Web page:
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Pay attention to the psychology of color

September 19, 2014
by Cameron Forte
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When it comes to the design of your healthcare facility, few details play a bigger role than that of color. From the blues and greens to purples and yellows, every hue you use evokes a different emotion from your visitors. If you choose the colors in your design scheme well, you will be able to give the impression that you can be trusted, improve the mood of your patients, and even help the recovery process go smoother. Clearly, the psychology of color is something you want to pay attention to.

1/ Make a good first impression

When someone walks into your facility, they judge you. They take a brief look around and instantly decide if you will provide them with the level of care they need. It doesn’t matter how great your staff is or how amazing your technology is if your visitors don’t feel like they can trust you from the get-go. So how do you ensure that you are giving a positive first impression?

According to Forbes, it’s all about the greens. The lighter shades make people feel accepted, and the medium hues target the trust factor. Warm browns might be a better option for the walls because of the sophistication they provide — which is comforting to potential patients because it means you are in the know about new technologies and practices. While paint color surely plays a big role, don’t feel like that is your only opportunity to introduce these shades. Bring in the green tones through the wall art, plants and even furniture, and you will end up with a lobby that is welcoming and trustworthy.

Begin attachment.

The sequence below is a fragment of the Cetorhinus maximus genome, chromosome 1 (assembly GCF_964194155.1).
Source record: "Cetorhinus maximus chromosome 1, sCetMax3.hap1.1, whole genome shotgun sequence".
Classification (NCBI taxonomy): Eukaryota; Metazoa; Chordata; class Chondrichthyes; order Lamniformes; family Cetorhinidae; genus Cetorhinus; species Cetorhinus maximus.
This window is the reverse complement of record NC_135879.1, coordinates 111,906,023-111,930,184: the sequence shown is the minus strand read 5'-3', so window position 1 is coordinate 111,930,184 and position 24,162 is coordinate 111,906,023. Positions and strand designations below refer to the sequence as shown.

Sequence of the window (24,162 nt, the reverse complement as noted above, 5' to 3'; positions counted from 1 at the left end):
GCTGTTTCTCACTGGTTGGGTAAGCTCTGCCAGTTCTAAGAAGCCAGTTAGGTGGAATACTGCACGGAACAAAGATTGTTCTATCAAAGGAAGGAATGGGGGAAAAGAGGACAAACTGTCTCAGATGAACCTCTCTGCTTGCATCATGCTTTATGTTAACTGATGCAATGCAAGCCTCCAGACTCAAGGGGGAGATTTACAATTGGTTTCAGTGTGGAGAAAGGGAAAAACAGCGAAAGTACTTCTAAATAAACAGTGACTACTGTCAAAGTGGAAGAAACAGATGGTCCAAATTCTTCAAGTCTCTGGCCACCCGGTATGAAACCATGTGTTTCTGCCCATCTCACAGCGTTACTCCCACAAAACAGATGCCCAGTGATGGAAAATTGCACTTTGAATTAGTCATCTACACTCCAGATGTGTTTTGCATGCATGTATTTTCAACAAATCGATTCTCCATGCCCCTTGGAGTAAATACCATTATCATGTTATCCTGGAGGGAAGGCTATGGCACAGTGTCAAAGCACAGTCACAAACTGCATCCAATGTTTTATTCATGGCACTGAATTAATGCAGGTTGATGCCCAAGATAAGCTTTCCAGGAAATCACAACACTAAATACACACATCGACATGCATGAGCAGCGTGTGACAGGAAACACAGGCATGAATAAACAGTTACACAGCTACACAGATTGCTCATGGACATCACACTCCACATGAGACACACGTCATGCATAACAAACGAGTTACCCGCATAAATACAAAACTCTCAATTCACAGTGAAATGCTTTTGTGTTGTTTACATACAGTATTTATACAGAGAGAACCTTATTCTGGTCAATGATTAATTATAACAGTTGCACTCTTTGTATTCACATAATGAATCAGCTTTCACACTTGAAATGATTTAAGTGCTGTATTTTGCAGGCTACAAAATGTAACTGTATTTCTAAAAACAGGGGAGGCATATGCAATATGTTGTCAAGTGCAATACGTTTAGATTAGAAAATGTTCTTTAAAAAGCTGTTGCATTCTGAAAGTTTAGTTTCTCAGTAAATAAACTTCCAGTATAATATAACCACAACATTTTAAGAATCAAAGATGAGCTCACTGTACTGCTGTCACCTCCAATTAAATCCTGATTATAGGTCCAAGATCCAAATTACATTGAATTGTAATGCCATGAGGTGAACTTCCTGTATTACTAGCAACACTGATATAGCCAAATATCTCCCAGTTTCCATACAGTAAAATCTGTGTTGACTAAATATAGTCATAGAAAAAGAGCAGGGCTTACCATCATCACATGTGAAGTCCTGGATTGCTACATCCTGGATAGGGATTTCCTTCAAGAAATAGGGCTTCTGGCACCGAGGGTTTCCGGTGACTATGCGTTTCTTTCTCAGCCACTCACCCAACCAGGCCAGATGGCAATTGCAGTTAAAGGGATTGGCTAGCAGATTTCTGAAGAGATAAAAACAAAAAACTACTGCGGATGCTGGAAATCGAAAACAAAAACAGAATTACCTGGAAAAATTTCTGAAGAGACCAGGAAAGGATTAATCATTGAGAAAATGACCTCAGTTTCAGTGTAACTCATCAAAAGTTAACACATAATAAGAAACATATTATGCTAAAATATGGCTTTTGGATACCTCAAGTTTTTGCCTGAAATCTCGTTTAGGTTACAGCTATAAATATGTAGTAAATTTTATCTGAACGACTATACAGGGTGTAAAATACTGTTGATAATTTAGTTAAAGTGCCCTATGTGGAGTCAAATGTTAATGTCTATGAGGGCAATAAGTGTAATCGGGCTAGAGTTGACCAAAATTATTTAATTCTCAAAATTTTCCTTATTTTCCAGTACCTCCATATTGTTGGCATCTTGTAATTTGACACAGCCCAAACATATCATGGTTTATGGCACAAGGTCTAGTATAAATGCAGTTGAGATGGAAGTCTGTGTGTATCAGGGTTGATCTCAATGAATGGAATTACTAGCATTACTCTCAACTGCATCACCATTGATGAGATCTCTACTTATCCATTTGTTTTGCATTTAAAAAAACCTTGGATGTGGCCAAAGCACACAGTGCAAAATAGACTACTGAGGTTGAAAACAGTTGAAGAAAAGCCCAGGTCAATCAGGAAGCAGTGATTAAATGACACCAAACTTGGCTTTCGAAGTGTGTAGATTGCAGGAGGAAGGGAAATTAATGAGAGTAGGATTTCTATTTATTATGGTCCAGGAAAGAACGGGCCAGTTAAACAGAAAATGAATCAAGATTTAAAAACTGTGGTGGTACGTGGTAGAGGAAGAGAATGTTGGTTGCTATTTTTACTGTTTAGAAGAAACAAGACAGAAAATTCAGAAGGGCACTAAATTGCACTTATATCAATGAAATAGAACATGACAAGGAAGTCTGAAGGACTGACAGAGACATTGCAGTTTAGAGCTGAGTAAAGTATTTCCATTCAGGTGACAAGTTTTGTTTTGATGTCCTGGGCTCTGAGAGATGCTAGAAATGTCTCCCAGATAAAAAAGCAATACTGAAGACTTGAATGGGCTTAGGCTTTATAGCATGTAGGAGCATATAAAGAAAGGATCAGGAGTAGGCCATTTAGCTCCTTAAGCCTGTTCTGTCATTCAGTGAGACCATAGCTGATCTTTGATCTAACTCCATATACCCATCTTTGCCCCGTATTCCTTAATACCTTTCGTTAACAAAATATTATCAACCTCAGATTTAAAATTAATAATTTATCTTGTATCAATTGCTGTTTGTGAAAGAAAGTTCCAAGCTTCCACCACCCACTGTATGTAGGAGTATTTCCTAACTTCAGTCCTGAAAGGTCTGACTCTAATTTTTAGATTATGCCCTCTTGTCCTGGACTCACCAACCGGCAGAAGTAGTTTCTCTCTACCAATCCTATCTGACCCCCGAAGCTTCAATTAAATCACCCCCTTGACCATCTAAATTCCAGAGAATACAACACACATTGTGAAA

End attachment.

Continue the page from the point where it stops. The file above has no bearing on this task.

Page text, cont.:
2/ Increase the functionality

Color also plays a crucial role in patient care. It doesn’t just make the room more appealing to look at; it can actually assist people who are losing their vision or memory. So how can you use this to your advantage?

For starters, consider the fact that when people age, their vision gets a slight tint of yellow to it. This can make it difficult to differentiate between shades of browns and grays, causing these patients to have a rough time when trying to find their way through the facility. To help them out, use brighter colors, such as deep orange, to help them find their way. Brighter-hued stripes along handrails are not only functional, but they can add some necessary cheerfulness to your hallways.

The use of violets and soft yellows in the eating area can encourage socializing and increase appetite. For common areas, soft blues and creamy beiges should be considered, as they can calm the emotions and decrease the occurrence of arguments between patients.

Remember that the design of your facility involves a lot more than just paint color. In fact, it works best to choose a neutral shade for the walls so that if the purpose of the room changes, you don’t have to repaint. Instead, introduce the blues, violets or yellows with floral arrangements, large wall art and curtains.

3/ Aid in healing

In order to heal, patients need to feel relaxed. And where do most people feel relaxed? Out in nature. Therefore, the patient rooms should be designed in a way that emulates the colors found outdoors. A base of rich brown, partnered with ocean blue and grass green can be very calming, ensuring the best recovery possible.

To create this vibe in a way that still appears professional, start with a stone gray wall. Then add in warm dark wood accents in the cabinetry and shelving. Next, bring in the bold blues in the furniture and wall art. Make sure the pictures you choose have vibrant coloring and take up a large portion of the wall. For the finishing touch, include some realistic silk plants and floral arrangements.

While there are many factors to consider in your healthcare facility’s design, the color choice is one that should not be taken lightly. When you choose the hues you use accordingly, you will end up with patients who trust you, are more relaxed and often experience a quicker recovery.

Cameron Forte is the Sales Manager at Interior Design Solutions. Located in Baltimore Maryland, the organization helps healthcare facilities and hospitals all across the country with different architectural finishes.